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Changes to the taxation of employee share schemes

Changes to the tax treatment of employee share schemes, which took effect on 1 July 2015, means employees can now share in and gain from the future growth and success of a business.

The changes allow employees, who are issued with share options, to defer paying tax until they are able to grasp a benefit from the options. The new 15-year tax deferral period gives employees enough time to cash in their shares and options while removing the risk of paying an unfunded tax liability. This was a reoccurring issue when the maximum period of tax deferral was seven years.

As part of the improvements, eligible start-up businesses will also be offered a tax discount on employee options and share schemes. However, the start-up business, the scheme and employee must meet specific conditions to be eligible for the start-up concession.

The start-up business:
– must not be listed on the stock exchange.
– have an aggregated annual turnover of no more than $50 million.
– must be an Australian resident business.
– must have been incorporated for less than ten years before the share or option is granted.

The scheme:
– a share must be issued at a discount of 15 per cent of the market price or less.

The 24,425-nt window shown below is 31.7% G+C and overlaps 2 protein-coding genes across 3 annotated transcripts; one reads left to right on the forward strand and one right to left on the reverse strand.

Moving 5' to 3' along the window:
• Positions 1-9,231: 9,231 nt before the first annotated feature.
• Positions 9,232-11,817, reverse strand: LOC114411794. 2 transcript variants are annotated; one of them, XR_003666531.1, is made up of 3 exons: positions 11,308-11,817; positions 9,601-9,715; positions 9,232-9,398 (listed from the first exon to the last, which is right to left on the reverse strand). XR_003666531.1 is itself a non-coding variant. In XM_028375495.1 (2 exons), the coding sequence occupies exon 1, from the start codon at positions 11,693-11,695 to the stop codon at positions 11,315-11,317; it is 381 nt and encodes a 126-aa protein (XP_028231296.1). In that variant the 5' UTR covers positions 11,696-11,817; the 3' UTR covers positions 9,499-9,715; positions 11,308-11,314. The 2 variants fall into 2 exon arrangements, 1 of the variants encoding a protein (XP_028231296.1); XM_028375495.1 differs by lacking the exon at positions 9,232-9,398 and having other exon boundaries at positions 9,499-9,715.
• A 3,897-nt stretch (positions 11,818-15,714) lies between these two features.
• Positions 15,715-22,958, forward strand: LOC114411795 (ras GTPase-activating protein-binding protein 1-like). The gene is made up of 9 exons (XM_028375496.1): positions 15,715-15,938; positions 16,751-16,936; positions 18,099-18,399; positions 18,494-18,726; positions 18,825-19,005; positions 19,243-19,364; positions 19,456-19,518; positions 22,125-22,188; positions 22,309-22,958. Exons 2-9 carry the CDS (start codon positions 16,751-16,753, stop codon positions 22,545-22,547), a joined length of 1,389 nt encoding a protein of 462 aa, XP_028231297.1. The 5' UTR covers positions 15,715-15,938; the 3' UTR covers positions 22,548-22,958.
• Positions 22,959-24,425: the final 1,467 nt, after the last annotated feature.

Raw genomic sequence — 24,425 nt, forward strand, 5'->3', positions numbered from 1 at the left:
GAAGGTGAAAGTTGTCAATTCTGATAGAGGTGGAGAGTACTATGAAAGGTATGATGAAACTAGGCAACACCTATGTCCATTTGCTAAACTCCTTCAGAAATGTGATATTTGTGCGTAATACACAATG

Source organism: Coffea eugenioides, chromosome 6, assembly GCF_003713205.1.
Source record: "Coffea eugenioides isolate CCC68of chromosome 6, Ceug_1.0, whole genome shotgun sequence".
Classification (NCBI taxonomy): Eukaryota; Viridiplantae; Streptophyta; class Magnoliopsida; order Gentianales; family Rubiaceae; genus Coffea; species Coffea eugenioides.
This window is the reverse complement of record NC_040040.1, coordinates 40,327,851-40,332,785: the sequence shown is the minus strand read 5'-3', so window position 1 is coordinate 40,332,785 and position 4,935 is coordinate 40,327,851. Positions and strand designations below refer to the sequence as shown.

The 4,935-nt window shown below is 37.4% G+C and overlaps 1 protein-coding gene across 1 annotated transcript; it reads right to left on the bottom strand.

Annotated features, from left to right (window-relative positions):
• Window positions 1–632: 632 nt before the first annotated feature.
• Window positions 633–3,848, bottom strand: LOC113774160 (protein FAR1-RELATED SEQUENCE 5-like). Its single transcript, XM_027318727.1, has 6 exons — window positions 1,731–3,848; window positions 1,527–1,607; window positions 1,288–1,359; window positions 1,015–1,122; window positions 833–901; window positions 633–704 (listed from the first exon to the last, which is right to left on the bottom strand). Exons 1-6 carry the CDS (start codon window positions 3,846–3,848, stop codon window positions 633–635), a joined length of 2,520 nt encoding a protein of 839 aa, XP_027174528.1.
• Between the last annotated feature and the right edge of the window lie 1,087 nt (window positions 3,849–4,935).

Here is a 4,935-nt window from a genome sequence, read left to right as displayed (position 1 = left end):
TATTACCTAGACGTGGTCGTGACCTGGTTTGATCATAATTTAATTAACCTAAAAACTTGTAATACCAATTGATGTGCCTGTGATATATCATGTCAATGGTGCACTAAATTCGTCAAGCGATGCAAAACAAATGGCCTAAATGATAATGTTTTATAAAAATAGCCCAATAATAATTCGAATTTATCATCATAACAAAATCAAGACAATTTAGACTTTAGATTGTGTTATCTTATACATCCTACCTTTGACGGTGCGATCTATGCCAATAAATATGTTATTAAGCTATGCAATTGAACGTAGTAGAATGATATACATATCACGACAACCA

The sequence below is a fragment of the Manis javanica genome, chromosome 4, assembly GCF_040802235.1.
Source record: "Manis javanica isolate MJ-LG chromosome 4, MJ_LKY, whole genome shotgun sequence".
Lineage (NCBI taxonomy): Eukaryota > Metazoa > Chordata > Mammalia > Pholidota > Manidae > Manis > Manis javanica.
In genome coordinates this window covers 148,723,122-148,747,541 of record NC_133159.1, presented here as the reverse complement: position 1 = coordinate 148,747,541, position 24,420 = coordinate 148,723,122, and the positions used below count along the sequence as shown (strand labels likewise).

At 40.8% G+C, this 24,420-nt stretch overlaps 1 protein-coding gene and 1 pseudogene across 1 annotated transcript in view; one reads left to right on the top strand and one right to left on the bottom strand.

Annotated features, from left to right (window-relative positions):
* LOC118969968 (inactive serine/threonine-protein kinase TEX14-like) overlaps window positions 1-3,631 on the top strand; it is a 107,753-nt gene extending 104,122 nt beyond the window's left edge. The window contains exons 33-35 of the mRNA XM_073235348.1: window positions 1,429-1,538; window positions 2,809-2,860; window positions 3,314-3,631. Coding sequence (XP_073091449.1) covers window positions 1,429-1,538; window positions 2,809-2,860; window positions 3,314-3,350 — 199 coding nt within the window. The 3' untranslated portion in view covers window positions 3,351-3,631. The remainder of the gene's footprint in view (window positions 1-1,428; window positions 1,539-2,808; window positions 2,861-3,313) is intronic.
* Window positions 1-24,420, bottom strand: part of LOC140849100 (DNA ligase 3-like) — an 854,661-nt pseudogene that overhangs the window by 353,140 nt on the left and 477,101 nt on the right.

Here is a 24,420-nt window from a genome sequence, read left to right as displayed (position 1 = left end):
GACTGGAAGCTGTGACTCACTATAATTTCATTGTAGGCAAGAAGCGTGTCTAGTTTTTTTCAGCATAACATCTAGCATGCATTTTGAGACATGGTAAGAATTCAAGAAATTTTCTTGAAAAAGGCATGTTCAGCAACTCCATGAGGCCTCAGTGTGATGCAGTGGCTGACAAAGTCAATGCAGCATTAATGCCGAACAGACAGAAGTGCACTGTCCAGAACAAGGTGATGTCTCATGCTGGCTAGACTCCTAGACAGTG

– options must have an exercise price that reflects the current market value of a share or a greater value.

The employee:
–  must hold employee share scheme interests for at least three years.

Employees who acquire shares and held them for at least 12 months will benefit from the 50 per cent Capital Gains Tax discount when they sell their shares, including employees who acquire options that qualify for the start-up concession.

Posted on 13 July '15 by , under Tax.

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Transition to retirement

The transition to retirement (TTR) strategy allows you to access some of your super while you continue to work.

You are able to use the TTR strategy if you are aged 55 to 60. You can use it to supplement your income if you reduce your work hours or boost your super and save on tax while you keep working full time.

  • Starting a TTR pension: To start your TTR pension, transfer some of your super to an account-based pension. You have to keep some money in your super account so that you can continue to receive your employer's compulsory contributions as well as any voluntary contributions you may be making.
  • Government benefits and TTR: The benefits you or your partner receive might be impacted if you choose to opt for this strategy. How and what exactly will change might become clearer upon discussing this with a Financial Information Service (FIS) officer.
  • Life insurance and TTR: In some cases, the life insurance cover you have with your super may stop or reduce if you start a TTR pension – check this before making any decisions or changes.

TTR can help ease your mind as you transition into retirement but it can be a bit complex. Before you choose whether you want to use TTR to reduce work hours or save on tax, or even if you want to use TTR altogether, you should figure out how this will impact all aspects of your finances.

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